In sum, none of the emails sent by Bach to Isbell in the early months of 2001 satisfy the statute of frauds. Furthermore, none of the emails or CSIS documents are "so connected, either physically or otherwise, as to show by internal evidence that they relate to the same contract." Western Metals Co. v. Hartman Ingot Metal Co., 135 N.E. 744, 745 (Ill. 1922). The CSIS documents indicate a contract for the sale of 1,500,000 tons of coal, while the emails indicate a tentative contract for the sale of 1,590,000 tons of coal. They do not expressly reference each other, they were never physically connected, and to the extent they contain conflicting terms, they do not really make sense when read together. Unlike the two cases cited by CILCO on page 13 of its Reply brief, the two sets of documents in this case do not contain the same specific details. See Jones v. Olsen, 400 N.E.2d 665, 667 (Ill.App.3d Dist. 1980); Shugan v. Colonial View Manor, 437 N.E.2d 731, 737 (Ill.App. 1st Dist. 1982). Therefore, they cannot be considered together when determining whether they satisfy the statute of frauds.

V. CILCO's February 22, 2001 Email

As a last attempt, CILCO argues that the email sent by Isbell to Bach on February 22, 2001 satisfies the merchant's exception to the statute of frauds. See 810 ILCS 5/2-201(2); supra p. 5. The email contains the heading "CONSOL CONTRACT," followed by a list of months and numbers. Isbell Aff. Ex. 19. It also contains a small note that says, "John, Feb and March reflect original schedule." Id.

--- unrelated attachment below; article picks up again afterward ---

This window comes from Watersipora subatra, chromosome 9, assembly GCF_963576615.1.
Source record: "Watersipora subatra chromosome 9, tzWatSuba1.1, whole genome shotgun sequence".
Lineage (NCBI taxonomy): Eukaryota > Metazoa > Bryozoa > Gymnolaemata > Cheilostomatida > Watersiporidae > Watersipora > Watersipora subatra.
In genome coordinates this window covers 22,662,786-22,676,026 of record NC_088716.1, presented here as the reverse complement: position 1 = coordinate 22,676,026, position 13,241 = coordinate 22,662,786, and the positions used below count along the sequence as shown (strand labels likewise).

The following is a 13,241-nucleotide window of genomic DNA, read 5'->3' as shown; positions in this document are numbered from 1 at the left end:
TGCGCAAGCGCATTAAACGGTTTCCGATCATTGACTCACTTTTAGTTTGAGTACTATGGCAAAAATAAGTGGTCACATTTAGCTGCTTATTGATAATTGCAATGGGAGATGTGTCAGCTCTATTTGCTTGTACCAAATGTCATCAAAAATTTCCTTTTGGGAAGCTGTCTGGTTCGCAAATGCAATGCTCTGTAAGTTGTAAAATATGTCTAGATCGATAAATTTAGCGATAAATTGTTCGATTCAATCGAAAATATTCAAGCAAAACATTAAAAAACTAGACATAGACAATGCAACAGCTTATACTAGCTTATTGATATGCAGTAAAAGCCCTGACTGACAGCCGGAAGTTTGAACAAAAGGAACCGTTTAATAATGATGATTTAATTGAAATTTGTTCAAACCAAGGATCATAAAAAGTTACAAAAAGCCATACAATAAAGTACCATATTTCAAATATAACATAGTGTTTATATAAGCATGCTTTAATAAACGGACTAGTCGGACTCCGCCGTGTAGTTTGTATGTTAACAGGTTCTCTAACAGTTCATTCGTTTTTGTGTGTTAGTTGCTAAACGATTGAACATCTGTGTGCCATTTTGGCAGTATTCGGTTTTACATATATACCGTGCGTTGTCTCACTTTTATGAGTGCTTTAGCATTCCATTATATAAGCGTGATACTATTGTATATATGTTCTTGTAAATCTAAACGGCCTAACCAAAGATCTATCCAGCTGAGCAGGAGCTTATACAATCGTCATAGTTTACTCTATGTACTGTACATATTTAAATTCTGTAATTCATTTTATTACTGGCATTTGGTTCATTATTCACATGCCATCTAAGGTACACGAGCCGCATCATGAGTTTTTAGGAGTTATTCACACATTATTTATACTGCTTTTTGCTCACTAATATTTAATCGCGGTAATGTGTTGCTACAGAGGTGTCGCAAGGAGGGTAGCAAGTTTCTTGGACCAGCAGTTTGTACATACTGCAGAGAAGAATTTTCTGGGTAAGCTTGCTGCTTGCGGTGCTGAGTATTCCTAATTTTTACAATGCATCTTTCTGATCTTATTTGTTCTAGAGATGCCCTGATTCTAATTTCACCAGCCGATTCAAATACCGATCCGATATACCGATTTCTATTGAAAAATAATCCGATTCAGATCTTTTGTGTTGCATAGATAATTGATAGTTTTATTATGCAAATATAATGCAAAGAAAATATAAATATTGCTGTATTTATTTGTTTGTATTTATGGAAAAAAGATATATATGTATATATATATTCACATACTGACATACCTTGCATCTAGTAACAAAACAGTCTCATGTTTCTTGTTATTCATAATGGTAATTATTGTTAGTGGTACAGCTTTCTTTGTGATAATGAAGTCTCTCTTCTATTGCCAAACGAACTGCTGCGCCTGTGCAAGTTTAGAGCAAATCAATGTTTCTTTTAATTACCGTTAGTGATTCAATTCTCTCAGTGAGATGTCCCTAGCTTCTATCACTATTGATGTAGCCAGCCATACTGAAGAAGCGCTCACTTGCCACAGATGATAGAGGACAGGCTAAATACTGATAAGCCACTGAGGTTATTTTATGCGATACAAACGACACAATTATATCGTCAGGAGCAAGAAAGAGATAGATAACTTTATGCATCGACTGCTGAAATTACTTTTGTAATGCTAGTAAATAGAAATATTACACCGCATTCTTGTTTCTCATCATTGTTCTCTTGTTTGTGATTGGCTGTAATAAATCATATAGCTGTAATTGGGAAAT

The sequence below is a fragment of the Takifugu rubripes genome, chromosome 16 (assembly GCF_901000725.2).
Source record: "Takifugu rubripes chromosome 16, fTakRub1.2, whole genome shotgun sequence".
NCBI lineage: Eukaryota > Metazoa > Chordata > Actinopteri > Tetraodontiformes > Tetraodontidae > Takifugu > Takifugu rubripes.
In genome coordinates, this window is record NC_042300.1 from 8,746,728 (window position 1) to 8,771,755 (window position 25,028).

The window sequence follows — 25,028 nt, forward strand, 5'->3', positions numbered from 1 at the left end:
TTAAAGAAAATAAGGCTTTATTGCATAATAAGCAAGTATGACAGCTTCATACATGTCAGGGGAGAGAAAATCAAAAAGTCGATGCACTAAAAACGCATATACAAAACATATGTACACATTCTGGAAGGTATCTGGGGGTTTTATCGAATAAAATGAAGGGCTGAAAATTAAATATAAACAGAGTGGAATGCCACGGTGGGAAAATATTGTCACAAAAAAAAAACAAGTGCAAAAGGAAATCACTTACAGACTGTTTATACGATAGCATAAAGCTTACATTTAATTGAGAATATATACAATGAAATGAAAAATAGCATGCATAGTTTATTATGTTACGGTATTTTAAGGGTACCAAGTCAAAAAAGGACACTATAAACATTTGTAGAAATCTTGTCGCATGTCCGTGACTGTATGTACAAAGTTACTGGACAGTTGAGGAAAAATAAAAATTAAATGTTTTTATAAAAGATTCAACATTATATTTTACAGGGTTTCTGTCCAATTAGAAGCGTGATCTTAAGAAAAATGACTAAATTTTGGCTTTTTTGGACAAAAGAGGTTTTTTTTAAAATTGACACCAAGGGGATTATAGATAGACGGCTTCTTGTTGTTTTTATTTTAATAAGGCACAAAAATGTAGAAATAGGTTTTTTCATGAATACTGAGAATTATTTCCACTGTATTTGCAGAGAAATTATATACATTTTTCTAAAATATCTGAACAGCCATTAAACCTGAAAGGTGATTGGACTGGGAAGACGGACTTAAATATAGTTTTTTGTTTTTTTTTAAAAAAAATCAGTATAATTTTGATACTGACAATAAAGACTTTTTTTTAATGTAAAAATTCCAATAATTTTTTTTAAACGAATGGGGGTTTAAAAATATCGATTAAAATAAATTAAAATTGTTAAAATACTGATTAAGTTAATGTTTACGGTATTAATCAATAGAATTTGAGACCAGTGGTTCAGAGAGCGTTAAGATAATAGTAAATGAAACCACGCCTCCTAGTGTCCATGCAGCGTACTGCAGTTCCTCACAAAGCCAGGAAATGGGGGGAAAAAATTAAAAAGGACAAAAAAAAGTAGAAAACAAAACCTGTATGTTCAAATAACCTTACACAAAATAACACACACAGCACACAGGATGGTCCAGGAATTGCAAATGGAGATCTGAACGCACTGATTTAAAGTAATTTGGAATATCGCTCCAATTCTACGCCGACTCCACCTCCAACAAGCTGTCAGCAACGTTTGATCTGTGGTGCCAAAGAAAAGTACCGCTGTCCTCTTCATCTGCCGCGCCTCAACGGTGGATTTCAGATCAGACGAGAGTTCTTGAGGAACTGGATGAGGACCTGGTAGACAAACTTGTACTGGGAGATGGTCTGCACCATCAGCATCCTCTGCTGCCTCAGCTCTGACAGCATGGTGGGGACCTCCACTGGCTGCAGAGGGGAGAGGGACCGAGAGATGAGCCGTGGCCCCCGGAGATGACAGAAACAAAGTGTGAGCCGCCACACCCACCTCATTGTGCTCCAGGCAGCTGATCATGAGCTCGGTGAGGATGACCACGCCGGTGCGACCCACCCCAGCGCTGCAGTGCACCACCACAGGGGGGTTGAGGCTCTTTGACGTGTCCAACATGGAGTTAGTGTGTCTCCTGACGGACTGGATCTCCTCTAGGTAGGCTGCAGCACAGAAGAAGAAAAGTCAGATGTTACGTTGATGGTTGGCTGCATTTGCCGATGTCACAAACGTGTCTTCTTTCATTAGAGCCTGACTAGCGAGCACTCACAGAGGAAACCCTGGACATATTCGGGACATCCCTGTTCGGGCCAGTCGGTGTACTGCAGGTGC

The Court finds that this email is insufficient to satisfy the requirements of the merchant's exception. First, it contains no explanation of the alleged contract whatsoever. It merely contains a list of months and numbers. While CILCO may find it "obvious" that "the numbers in the email . . . reference tons of coal to be delivered by CONSOL to CILCO during 2001," the Court does not find it so obvious, especially considering the email does not even mention the word "coal" or the year 2001. Second, the email is not sufficient to bind the sender. 810 ILCS 5/2-201(2). It says nothing about any obligation of CILCO to receive or pay for anything. Therefore, the February 22, 2001 email does not satisfy the merchant's exception to the statute of frauds.

Conclusion

For the foregoing reasons, Consol's Motion for Summary Judgment [#14] is GRANTED, and CILCO's Cross-Motion for Partial Summary Judgment on the Issue of the Statute of Frauds [#29] is DENIED.

Consol's Motion for Leave to File Supplemental Brief [#39] is DENIED. The Court finds that CILCO's Reply in Support of Its Cross-Motion for Partial Summary Judgment was properly filed, and therefore denies permission to Consol to file a supplemental memorandum in response to CILCO's Reply. See Local Rule 7.1.

This matter is terminated.